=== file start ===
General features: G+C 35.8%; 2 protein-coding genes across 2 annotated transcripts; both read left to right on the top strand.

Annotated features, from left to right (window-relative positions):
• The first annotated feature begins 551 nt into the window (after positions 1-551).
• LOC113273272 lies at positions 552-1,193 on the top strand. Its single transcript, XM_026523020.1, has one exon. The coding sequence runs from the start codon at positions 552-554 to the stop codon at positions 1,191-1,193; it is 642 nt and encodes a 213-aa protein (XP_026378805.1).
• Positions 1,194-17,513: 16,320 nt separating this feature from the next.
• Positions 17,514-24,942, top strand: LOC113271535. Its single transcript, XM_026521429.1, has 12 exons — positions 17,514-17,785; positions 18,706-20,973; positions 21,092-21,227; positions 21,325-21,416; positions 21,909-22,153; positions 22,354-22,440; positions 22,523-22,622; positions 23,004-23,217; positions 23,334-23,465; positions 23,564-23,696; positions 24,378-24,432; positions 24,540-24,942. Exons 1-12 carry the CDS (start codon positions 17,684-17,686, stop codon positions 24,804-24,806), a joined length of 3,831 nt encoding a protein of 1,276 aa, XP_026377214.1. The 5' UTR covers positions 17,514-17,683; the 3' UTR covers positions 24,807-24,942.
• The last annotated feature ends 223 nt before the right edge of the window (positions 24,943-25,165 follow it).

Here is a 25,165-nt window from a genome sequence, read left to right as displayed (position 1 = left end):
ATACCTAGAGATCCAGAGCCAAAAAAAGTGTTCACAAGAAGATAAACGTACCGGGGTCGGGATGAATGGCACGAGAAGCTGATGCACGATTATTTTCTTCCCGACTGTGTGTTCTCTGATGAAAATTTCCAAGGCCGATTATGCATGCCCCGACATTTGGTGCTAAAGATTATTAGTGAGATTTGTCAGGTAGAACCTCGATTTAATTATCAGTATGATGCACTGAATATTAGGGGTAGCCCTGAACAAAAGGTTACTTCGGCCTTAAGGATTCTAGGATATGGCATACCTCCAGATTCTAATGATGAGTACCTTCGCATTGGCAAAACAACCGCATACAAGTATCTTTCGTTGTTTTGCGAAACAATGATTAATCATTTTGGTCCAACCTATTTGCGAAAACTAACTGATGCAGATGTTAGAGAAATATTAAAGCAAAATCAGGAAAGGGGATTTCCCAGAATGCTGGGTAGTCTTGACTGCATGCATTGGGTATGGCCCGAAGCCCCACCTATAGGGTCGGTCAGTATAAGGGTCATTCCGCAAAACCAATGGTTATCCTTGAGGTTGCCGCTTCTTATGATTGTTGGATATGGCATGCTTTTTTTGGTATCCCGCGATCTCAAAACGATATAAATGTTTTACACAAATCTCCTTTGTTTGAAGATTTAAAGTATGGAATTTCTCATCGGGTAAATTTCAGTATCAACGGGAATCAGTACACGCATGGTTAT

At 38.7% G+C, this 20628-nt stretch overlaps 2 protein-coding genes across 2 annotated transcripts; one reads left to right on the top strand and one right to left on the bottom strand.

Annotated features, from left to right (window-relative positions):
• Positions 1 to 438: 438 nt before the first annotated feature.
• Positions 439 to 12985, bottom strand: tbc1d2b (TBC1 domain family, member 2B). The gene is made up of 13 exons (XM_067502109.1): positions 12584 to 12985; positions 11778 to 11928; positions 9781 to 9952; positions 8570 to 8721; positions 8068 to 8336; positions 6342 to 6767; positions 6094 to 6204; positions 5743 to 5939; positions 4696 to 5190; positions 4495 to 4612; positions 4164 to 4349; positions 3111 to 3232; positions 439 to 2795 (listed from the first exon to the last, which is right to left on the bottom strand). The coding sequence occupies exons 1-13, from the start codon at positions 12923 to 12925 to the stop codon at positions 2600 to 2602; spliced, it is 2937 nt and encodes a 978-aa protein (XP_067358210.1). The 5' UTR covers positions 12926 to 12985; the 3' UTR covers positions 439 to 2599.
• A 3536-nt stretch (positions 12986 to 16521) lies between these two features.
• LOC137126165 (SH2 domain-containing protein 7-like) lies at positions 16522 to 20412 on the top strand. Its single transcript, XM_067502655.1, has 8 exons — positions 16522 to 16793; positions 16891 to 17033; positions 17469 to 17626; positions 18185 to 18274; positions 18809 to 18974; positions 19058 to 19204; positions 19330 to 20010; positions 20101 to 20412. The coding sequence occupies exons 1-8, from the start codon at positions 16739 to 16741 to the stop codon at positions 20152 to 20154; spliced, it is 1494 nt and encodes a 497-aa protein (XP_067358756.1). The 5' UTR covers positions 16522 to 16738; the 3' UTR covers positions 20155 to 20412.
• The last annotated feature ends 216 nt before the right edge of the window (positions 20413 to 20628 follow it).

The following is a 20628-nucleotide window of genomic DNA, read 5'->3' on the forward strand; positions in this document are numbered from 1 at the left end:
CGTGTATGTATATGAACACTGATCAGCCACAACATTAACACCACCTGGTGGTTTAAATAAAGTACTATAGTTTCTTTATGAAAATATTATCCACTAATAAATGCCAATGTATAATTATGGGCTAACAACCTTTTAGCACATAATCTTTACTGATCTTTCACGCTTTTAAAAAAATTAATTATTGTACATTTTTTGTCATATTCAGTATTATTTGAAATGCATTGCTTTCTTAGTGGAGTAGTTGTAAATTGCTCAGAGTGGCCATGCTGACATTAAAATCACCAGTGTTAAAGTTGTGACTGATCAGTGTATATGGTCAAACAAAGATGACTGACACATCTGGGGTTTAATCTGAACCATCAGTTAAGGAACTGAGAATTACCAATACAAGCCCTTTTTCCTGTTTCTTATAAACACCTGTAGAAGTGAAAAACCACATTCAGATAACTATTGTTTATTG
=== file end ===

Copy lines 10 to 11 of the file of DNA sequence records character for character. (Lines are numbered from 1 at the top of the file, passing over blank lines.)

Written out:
At 38.7% G+C, this 20628-nt stretch overlaps 2 protein-coding genes across 2 annotated transcripts; one reads left to right on the top strand and one right to left on the bottom strand.

Annotated features, from left to right (window-relative positions):